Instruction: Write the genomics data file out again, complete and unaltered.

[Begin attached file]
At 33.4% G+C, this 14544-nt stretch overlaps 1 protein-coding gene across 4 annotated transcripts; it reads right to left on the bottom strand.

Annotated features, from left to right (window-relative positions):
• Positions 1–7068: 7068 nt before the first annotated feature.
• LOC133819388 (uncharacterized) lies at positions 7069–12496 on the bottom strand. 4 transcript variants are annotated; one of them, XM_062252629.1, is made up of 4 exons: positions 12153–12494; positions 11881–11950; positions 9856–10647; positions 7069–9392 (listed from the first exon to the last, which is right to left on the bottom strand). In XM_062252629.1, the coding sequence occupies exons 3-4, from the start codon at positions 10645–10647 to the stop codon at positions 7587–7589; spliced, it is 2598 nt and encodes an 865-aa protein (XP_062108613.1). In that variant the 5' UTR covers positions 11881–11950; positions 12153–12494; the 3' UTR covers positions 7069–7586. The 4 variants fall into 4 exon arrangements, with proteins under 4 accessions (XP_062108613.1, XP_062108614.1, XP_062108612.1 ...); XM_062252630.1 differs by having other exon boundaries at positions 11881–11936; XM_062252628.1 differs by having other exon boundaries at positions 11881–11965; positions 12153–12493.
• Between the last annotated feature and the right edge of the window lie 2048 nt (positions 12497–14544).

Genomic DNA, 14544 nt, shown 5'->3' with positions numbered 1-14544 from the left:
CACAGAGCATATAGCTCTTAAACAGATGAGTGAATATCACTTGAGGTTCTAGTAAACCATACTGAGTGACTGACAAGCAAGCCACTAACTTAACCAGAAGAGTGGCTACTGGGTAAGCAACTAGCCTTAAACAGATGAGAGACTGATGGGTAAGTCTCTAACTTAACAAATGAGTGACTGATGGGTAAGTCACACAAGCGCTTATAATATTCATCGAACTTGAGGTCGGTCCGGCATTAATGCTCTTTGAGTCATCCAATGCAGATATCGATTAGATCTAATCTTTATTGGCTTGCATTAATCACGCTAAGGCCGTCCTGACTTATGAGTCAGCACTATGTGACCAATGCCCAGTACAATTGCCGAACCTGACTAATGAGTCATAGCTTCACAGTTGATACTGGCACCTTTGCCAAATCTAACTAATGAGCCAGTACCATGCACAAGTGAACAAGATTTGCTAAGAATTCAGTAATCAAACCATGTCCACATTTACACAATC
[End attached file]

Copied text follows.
At 33.4% G+C, this 14544-nt stretch overlaps 1 protein-coding gene across 4 annotated transcripts; it reads right to left on the bottom strand.

Annotated features, from left to right (window-relative positions):
• Positions 1–7068: 7068 nt before the first annotated feature.
• LOC133819388 (uncharacterized) lies at positions 7069–12496 on the bottom strand. 4 transcript variants are annotated; one of them, XM_062252629.1, is made up of 4 exons: positions 12153–12494; positions 11881–11950; positions 9856–10647; positions 7069–9392 (listed from the first exon to the last, which is right to left on the bottom strand). In XM_062252629.1, the coding sequence occupies exons 3-4, from the start codon at positions 10645–10647 to the stop codon at positions 7587–7589; spliced, it is 2598 nt and encodes an 865-aa protein (XP_062108613.1). In that variant the 5' UTR covers positions 11881–11950; positions 12153–12494; the 3' UTR covers positions 7069–7586. The 4 variants fall into 4 exon arrangements, with proteins under 4 accessions (XP_062108613.1, XP_062108614.1, XP_062108612.1 ...); XM_062252630.1 differs by having other exon boundaries at positions 11881–11936; XM_062252628.1 differs by having other exon boundaries at positions 11881–11965; positions 12153–12493.
• Between the last annotated feature and the right edge of the window lie 2048 nt (positions 12497–14544).

Genomic DNA, 14544 nt, shown 5'->3' with positions numbered 1-14544 from the left:
CACAGAGCATATAGCTCTTAAACAGATGAGTGAATATCACTTGAGGTTCTAGTAAACCATACTGAGTGACTGACAAGCAAGCCACTAACTTAACCAGAAGAGTGGCTACTGGGTAAGCAACTAGCCTTAAACAGATGAGAGACTGATGGGTAAGTCTCTAACTTAACAAATGAGTGACTGATGGGTAAGTCACACAAGCGCTTATAATATTCATCGAACTTGAGGTCGGTCCGGCATTAATGCTCTTTGAGTCATCCAATGCAGATATCGATTAGATCTAATCTTTATTGGCTTGCATTAATCACGCTAAGGCCGTCCTGACTTATGAGTCAGCACTATGTGACCAATGCCCAGTACAATTGCCGAACCTGACTAATGAGTCATAGCTTCACAGTTGATACTGGCACCTTTGCCAAATCTAACTAATGAGCCAGTACCATGCACAAGTGAACAAGATTTGCTAAGAATTCAGTAATCAAACCATGTCCACATTTACACAATC